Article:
5 min Read
01 Nov 2011

Written by Damien

Damien is one of the most widely quoted money and investment experts in the national press and has made numerous radio & TV appearances. He created MoneytotheMasses.com while working in the City when he became disillusioned with the way the public were left to fend for themselves because they could not afford financial advice.

More about Damien

Reader Q: I plan to sell my home and move into my buy-to-let property. Will I be liable to CGT on either property sale?

Get an answer to your financial question online Reader Question:

I own my property and wish to buy a second property to rent. I intend to sell my present property in 5 yrs time and move into my second property. Will I be liable for capital gains tax on either property?

My response:

Ordinarily if you were to sell a property any profit which you make is liable to Capital Gains Tax or CGT (currently at a rate of 18% for basic rate income tax payers - and 28% for higher rate income tax payers). However, you do not pay capital gains tax on the sale of your principal residence i.e. where you live – this is known as Private Residence Relief.

If you did then every time you moved home you’d be landed with a huge tax bill. Obviously, if you only own one house and live in it then this is your principal residence. But if someone has a second home or an investment property they can actually choose which is their principal residence and notify HMRC accordingly - which must be done within 2 years of switching residency. You have to actually live in your nominated principal residence to qualify for Private Residence Relief otherwise the tax man will be after you.

So assuming your current home remains your principal residence until you move into your second property then you will not pay capital gains tax on any gains on your first house. But there's a few things to think about, particularly with the potential tax liability that may arise on the sale of the second property - as I explain below.

Ways to reduce your potential Capital Gains Tax bill

There are all sorts of other HMRC rules which determine the amount of tax relief you receive on a property sale given certain scenarios such as working abroad, time between purchase and moving in, periods of inoccupation etc. But there is one rule which was created during the early 1980’s recession to aid people forced to move away in order to find work, but who were unable to sell their original home due to a depressed property market. It would have been unfair to make these reluctant landlords pay CGT on the period of time when they were having to rent out their old home through no choice of their own. A rule was introduced (often called the ‘’time to sell rule’’) which meant that if someone else was renting your supposed main property, for tax purposes, the last three years of any period of ownership would be treated as though you were still living there, and thus still qualify for tax-free status. But there is nothing to stop people using this rule in a way other than the spirit with which it was originally intended.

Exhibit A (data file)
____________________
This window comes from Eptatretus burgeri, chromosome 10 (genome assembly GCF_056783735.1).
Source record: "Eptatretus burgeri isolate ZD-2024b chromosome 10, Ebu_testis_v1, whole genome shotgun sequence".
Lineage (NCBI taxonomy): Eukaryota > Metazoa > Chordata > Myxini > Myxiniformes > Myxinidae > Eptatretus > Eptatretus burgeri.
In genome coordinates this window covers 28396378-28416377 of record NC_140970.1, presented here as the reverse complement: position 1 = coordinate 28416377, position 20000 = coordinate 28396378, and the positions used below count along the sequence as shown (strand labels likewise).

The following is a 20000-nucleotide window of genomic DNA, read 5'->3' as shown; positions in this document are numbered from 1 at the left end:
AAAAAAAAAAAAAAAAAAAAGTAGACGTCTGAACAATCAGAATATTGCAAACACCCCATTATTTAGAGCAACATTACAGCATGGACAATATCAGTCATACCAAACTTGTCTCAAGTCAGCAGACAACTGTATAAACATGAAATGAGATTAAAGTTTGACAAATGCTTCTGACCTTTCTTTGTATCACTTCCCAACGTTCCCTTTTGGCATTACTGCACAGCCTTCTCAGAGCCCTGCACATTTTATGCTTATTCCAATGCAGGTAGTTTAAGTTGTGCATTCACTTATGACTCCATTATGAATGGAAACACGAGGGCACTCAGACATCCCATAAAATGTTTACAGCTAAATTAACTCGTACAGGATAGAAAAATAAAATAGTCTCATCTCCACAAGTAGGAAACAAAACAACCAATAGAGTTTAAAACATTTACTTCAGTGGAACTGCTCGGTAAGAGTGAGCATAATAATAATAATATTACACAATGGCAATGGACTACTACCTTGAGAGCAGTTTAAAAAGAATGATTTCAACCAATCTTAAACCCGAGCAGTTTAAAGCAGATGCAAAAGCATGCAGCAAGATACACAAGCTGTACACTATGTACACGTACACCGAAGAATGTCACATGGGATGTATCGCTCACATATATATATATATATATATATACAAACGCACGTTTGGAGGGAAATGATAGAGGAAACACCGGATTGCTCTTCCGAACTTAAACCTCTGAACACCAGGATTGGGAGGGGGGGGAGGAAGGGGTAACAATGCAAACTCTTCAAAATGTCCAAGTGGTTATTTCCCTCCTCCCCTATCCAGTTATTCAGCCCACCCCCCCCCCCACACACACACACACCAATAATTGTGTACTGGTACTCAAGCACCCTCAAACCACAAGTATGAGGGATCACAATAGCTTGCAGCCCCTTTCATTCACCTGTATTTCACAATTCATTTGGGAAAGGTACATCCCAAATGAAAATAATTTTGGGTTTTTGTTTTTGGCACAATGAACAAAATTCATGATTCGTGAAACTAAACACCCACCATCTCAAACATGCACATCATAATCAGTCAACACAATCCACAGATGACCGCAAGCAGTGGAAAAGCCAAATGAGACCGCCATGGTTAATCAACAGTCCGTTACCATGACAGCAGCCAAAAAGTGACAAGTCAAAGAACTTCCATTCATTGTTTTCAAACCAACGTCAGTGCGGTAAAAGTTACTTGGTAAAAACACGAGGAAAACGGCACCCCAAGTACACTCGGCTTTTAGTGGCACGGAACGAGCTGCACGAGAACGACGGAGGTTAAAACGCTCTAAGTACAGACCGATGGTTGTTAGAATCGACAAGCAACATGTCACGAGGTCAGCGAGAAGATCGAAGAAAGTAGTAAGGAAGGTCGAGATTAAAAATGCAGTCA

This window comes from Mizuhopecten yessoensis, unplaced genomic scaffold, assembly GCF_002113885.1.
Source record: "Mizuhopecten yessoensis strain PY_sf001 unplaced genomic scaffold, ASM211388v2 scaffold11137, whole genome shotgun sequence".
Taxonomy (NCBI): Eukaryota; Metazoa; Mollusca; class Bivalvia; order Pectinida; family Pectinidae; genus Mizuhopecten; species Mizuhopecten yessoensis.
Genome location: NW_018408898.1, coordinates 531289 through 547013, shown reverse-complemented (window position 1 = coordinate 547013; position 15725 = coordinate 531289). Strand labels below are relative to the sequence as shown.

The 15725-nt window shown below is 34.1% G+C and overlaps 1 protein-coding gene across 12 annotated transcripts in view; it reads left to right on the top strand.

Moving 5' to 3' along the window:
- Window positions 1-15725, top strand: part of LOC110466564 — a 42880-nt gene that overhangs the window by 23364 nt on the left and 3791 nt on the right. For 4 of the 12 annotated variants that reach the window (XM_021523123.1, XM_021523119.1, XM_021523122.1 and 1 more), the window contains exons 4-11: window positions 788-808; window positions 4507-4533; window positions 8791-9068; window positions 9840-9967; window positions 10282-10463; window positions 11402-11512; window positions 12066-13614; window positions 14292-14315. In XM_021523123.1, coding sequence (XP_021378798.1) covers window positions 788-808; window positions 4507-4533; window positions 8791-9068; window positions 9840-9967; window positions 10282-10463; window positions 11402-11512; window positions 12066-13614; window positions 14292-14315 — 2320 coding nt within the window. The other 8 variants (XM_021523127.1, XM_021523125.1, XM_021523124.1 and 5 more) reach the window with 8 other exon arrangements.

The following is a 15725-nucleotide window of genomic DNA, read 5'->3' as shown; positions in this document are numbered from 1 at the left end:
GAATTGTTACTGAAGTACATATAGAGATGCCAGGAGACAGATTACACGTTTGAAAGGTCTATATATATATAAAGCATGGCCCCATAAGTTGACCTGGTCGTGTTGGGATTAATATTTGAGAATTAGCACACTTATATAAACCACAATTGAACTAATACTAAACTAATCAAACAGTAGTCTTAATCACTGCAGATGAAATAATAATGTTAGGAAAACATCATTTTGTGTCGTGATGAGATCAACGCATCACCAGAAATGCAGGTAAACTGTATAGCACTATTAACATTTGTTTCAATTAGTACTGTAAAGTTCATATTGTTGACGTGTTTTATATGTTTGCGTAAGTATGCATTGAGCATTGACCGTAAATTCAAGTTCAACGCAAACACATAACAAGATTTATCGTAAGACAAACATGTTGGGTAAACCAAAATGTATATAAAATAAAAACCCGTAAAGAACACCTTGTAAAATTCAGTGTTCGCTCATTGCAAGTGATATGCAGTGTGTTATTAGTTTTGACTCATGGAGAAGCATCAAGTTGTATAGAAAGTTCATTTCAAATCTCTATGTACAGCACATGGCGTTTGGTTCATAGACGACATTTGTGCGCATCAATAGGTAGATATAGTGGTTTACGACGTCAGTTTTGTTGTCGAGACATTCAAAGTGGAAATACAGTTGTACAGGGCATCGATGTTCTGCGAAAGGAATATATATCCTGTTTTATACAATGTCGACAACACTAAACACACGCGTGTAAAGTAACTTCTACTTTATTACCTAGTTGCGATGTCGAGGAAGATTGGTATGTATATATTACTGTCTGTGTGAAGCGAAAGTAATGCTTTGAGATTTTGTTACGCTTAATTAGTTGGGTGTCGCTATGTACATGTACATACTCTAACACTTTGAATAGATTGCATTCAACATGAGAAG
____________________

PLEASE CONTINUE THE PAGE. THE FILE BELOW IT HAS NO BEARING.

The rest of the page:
So in your case you could move out of your current home and into your second property, nominating it as your new principal residence. You will still not pay any capital gains tax on profits made from the sale of your first property so long as the sale occurs within 3 years of switching principal residence.

Any subsequent capital gain relating to the period of time that your second property became your principal residence will also be free of CGT. So the sooner you get in there the less CGT you might potentially pay.

Furthermore any capital gain relating to a period of renting the second property may also be eligible to Letting Relief, further reducing any tax liability.

Plus, don't forget you can use your annual tax-free capital gains tax allowance (£10,600 for tax year 2011/12) to reduce any tax bill further.

But I'd advise that you seek tax advice before you do anything.

I hope that helps

Best Wishes

Damien

Money to the Masses

Website: www.moneytothemasses.com

Twitter: 'money2themasses

The material in any email, the Money to the Masses website, associated pages / channels / accounts and any other correspondence are for general information only and do not constitute investment, tax, legal or other form of advice. You should not rely on this information to make (or refrain from making) any decisions. Always obtain independent, professional advice for your own particular situation. See full Terms & Conditions and Privacy Policy

Looking for a financial adviser near you?

Do you need financial advice? An independent financial adviser can show you how to make the most of your money.

Simply find your nearest qualified and regulated adviser using the UK’s largest adviser search.